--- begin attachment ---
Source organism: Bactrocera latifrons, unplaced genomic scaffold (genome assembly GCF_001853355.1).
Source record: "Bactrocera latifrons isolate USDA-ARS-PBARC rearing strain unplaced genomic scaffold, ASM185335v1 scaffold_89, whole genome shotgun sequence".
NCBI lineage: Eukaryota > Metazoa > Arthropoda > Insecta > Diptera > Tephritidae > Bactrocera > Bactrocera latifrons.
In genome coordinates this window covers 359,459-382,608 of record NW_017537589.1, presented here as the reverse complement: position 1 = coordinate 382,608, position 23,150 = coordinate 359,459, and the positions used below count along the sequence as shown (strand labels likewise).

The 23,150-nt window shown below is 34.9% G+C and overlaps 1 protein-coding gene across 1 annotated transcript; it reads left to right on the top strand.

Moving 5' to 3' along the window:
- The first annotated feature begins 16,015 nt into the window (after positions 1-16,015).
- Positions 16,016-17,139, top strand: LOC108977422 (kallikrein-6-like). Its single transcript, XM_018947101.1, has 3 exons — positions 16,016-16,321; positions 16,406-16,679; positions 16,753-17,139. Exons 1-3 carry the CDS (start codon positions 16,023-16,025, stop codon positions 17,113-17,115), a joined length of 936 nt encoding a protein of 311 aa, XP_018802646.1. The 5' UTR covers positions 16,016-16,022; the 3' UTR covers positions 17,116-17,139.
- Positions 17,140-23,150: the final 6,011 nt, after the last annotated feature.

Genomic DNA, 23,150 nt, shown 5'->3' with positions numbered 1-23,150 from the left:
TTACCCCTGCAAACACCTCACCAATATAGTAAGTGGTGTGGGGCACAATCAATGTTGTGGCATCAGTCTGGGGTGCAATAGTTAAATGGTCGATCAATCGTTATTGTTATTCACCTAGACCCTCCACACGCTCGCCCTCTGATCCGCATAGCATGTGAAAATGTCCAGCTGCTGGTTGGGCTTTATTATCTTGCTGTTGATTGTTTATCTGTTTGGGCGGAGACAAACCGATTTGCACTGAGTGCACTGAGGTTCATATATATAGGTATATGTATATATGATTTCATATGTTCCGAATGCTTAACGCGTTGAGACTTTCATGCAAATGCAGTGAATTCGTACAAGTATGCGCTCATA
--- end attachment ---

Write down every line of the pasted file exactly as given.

Source organism: Bactrocera latifrons, unplaced genomic scaffold (genome assembly GCF_001853355.1).
Source record: "Bactrocera latifrons isolate USDA-ARS-PBARC rearing strain unplaced genomic scaffold, ASM185335v1 scaffold_89, whole genome shotgun sequence".
NCBI lineage: Eukaryota > Metazoa > Arthropoda > Insecta > Diptera > Tephritidae > Bactrocera > Bactrocera latifrons.
In genome coordinates this window covers 359,459-382,608 of record NW_017537589.1, presented here as the reverse complement: position 1 = coordinate 382,608, position 23,150 = coordinate 359,459, and the positions used below count along the sequence as shown (strand labels likewise).

The 23,150-nt window shown below is 34.9% G+C and overlaps 1 protein-coding gene across 1 annotated transcript; it reads left to right on the top strand.

Moving 5' to 3' along the window:
- The first annotated feature begins 16,015 nt into the window (after positions 1-16,015).
- Positions 16,016-17,139, top strand: LOC108977422 (kallikrein-6-like). Its single transcript, XM_018947101.1, has 3 exons — positions 16,016-16,321; positions 16,406-16,679; positions 16,753-17,139. Exons 1-3 carry the CDS (start codon positions 16,023-16,025, stop codon positions 17,113-17,115), a joined length of 936 nt encoding a protein of 311 aa, XP_018802646.1. The 5' UTR covers positions 16,016-16,022; the 3' UTR covers positions 17,116-17,139.
- Positions 17,140-23,150: the final 6,011 nt, after the last annotated feature.

Genomic DNA, 23,150 nt, shown 5'->3' with positions numbered 1-23,150 from the left:
TTACCCCTGCAAACACCTCACCAATATAGTAAGTGGTGTGGGGCACAATCAATGTTGTGGCATCAGTCTGGGGTGCAATAGTTAAATGGTCGATCAATCGTTATTGTTATTCACCTAGACCCTCCACACGCTCGCCCTCTGATCCGCATAGCATGTGAAAATGTCCAGCTGCTGGTTGGGCTTTATTATCTTGCTGTTGATTGTTTATCTGTTTGGGCGGAGACAAACCGATTTGCACTGAGTGCACTGAGGTTCATATATATAGGTATATGTATATATGATTTCATATGTTCCGAATGCTTAACGCGTTGAGACTTTCATGCAAATGCAGTGAATTCGTACAAGTATGCGCTCATA